MacOS file system check

To see if you new APFS file system is consistent,  you can:

$ sudo fsck_apfs -ln /dev/disk1s1

Let me explain this in details:

  • sudo - assume admin rights
  • fsck_apfs - the low level program to check an APFS file system
  • -ln - scan this in "live mode" and do "no changes"
  • /dev/disk1s1 - the name of your main disk. You can find this by either doing a "df ~" or "diskutil list". The later gives the following output on my system:

$ diskutil list
/dev/disk0 (internal):
   #:                       TYPE NAME                    SIZE       IDENTIFIER
   0:      GUID_partition_scheme                         500.3 GB   disk0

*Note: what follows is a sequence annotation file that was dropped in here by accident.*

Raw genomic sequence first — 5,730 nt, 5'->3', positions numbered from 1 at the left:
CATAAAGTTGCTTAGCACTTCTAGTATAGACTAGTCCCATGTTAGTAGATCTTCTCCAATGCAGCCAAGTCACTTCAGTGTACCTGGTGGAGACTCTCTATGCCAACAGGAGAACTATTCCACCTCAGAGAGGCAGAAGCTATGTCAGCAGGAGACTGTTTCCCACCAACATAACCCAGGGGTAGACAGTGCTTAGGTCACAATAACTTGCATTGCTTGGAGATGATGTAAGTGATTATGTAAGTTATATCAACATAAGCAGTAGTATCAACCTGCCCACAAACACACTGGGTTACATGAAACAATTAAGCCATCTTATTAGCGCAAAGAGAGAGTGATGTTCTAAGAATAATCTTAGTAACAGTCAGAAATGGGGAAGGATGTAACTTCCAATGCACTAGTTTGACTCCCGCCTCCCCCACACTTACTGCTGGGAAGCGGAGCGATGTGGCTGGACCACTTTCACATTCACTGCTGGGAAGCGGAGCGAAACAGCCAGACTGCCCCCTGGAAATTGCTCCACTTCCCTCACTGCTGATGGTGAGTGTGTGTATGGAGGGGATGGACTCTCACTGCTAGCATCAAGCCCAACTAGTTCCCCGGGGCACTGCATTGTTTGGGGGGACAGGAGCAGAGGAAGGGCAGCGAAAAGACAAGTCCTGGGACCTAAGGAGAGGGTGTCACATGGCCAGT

1:                        EFI EFI                     314.6 MB   disk0s1
   2:                 Apple_APFS Container disk1         500.0 GB   disk0s2

/dev/disk1 (synthesized):
   #:                       TYPE NAME                    SIZE       IDENTIFIER
   0:      APFS Container Scheme -                      +500.0 GB   disk1
                                 Physical Store disk0s2
   1:                APFS Volume Macintosh HD            478.9 GB   disk1s1
   2:                APFS Volume Preboot                 47.5 MB    disk1s2
   3:                APFS Volume Recovery                512.8 MB   disk1s3
   4:                APFS Volume VM                      1.1 GB     disk1s4

 If this tells you that you should repair your disk, you must boot your Mac into single user mode (console mode). To do this, reboot and press CMD+S during reboot. You will get a unix console with a root prompt.

here you can run

# fsck_apfs -y /dev/disk1s1

-y means here: repair without asking